Sunday, November 23, 2014

Why Krav Maga?

Why Taylor Swift Uses Krav Maga


I’m sure we’ve all wondered, how does Taylor Swift stay so fit while fending off the screaming fans and skinny jeans wearing guys?

Today, we'll explore that very topic!

I’m just kidding. I have no idea and don’t care. After the constructive feedback from the last post, I promised my fans I would return to my bubble and not write anymore Taylor Swift posts, so this blog is not about that.

Instead, let's talk about why I chose Krav Maga as the preferred fighting style in the SPECTRE Series.

Knife takedown
 


“I know,” Baxter said as he calmed down.  “But I was kind of hoping Cal would do some of that Kung Fu stuff on him just for the hell of it.”
“Krav Maga,” Decker corrected.  She frowned at Baxter’s weak attempt at a joke.  “And we certainly don’t need any of that today.” 
“Kung Fu.  Krock Macrotch.  Karate.  Whatever.  That guy just needs an ass-whipping.”
 -      Special Agent Sean Baxter talking to Michelle Decker in AVOID. NEGOTIATE. KILL.


It’s a conversation I’ve had many times before when discussing my training in Krav Maga. When talking about the Israeli self-defense system, the responses have ranged from “Say what?” to “So does that mean you can kill me with a thought?”

In my SPECTRE Series thrillers, main character Cal “Spectre” Martin is a black belt in Krav Maga, so today I thought I’d go into a little more detail about it and explain what it is and what it isn’t.

What is Krav Maga?


Practicing a defense against a slashing knife attack during class.
If you’re not one of the people who stumble over the pronunciation and look at me like I’m speaking Klingon, you’ve probably seen or heard of Krav Maga in popular culture.

On the TV show Archer, ISIS agents are trained in Krav Maga instead of Karate, with Archer calling Karate the “Dane Cook of martial arts.” Krav Maga has also been featured in the hit TV series 24 and in the Splinter Cell video games. As it has become more prevalent in pop culture, more schools across the United States have begun to pop up.

Pronounced “krahv mah-GAH,” the words Krav Maga are Hebrew for “contact combat.” It is a fighting system developed by Hungarian-Israeli Imi Lichtenfield as a way of defending the Jewish quarter against fascist groups in Czechoslovakia in the late 1930s.

When Lichtenfield immigrated to Israel in the late 1940s, he became an instructor for what would later become the Israeli Defense Force. His tactics focused on real-world situations with extremely efficient and brutal counter attacks.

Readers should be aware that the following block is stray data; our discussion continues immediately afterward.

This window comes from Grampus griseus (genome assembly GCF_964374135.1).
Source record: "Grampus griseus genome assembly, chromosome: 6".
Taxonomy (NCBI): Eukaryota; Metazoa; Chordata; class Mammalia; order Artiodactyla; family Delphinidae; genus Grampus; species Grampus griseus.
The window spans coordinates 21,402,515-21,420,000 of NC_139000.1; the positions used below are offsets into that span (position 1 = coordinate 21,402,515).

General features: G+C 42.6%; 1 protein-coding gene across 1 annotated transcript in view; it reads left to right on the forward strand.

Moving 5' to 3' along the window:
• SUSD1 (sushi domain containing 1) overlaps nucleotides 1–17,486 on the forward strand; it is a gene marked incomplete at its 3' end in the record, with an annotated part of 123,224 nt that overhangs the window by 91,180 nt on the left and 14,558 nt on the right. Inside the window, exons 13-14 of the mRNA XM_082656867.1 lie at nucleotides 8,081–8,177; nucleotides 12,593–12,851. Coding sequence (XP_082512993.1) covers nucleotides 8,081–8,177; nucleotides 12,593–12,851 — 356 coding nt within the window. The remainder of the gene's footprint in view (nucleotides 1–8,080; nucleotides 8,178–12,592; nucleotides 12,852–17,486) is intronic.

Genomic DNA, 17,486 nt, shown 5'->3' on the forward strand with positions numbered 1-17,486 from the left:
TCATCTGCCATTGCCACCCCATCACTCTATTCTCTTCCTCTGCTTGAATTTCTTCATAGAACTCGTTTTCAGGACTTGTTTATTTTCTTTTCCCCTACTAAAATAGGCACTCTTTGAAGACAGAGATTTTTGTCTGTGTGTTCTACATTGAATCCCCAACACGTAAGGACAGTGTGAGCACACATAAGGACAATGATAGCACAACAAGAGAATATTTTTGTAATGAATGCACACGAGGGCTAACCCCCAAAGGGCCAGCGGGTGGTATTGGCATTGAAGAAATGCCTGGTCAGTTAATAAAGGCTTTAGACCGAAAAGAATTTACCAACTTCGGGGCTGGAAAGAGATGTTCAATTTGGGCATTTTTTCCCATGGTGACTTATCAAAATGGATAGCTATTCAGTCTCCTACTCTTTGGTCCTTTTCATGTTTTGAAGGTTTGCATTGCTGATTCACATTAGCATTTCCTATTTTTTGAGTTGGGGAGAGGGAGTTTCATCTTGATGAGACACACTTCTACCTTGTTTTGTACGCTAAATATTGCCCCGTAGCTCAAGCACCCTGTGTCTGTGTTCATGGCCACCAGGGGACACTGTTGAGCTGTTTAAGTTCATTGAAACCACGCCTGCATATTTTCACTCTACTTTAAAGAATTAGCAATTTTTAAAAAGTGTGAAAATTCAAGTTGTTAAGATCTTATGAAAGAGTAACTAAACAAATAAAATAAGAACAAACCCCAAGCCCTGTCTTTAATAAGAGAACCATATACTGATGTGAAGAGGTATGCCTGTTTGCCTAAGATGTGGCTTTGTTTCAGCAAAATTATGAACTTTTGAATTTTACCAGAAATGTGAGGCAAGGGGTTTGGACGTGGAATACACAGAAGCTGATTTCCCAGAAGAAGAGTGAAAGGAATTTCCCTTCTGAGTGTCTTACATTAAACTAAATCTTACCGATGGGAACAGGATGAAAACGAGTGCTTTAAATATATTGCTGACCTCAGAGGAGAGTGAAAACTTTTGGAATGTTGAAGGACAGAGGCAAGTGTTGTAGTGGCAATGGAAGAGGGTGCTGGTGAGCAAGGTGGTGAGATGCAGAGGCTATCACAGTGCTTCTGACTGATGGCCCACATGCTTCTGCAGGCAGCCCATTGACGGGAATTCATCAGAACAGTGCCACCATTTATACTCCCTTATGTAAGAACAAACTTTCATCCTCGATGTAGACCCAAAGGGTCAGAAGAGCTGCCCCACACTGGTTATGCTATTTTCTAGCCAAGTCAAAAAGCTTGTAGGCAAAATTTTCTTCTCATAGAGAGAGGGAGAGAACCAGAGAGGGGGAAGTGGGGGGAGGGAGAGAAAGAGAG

Although Lichtenfield is the father of Krav Maga, Krav Maga in Israel has become as common as Karate in Japan, with many students branching out to form their own derivatives and methods.

One such derivative is Survival (Hisardut) Krav Maga. This is the fighting style that Cal “Spectre” Martin employs in the books. It is also the method in which I am both a Certified Instructor and Brown Belt.
Me with Sensei Miki Erez

Survival Krav Maga was founded by Miki Erez in the mid 1990s. While in the Israeli Air Force, Miki Erez was a student of Imi Lichtenfeld in Krav Maga. Miki Erez studied and earned his 3rd degree black belt in Hisardut directly under Grandmaster Dennis Hanover.

In addition, Erez earned his 6th degree black belt in Mas Oyama’s Kyokushin full contact Karate and World Oyama Karate under Shigeru, and Yasuhiko Oyama. Erez incorporated Oyama Karate with more Thai kickboxing into a modified form of Survival Hisardut, called Survival Krav Maga.

This advanced form of Hisardut is enhanced by the addition of new facets of overall survival, and combat fighting. It is intended to give its students the skills, techniques and the ability needed to escape from almost any threat virtually unharmed (including firearms, knives, clubs).

I was introduced to Sensei Erez in 2009. I had just come back from my first tour in Iraq, and one of the pilots had been telling me all about his training in Krav Maga and how useful it could be in real world applications, especially as fighter pilots.

At the time, the world had been changing for fighter pilots flying over combat zones. Gone were the days that a pilot could expect to wind up as a Prisoner of War, should he end up downed over enemy territory. The video of the beheading of journalist Nick Berg at the hands of Al Qaeda terrorist Abu Musab al-Zarqawi had taught us that much. An American fighter pilot captured in Iraq or Afghanistan would be nothing more than propaganda for them.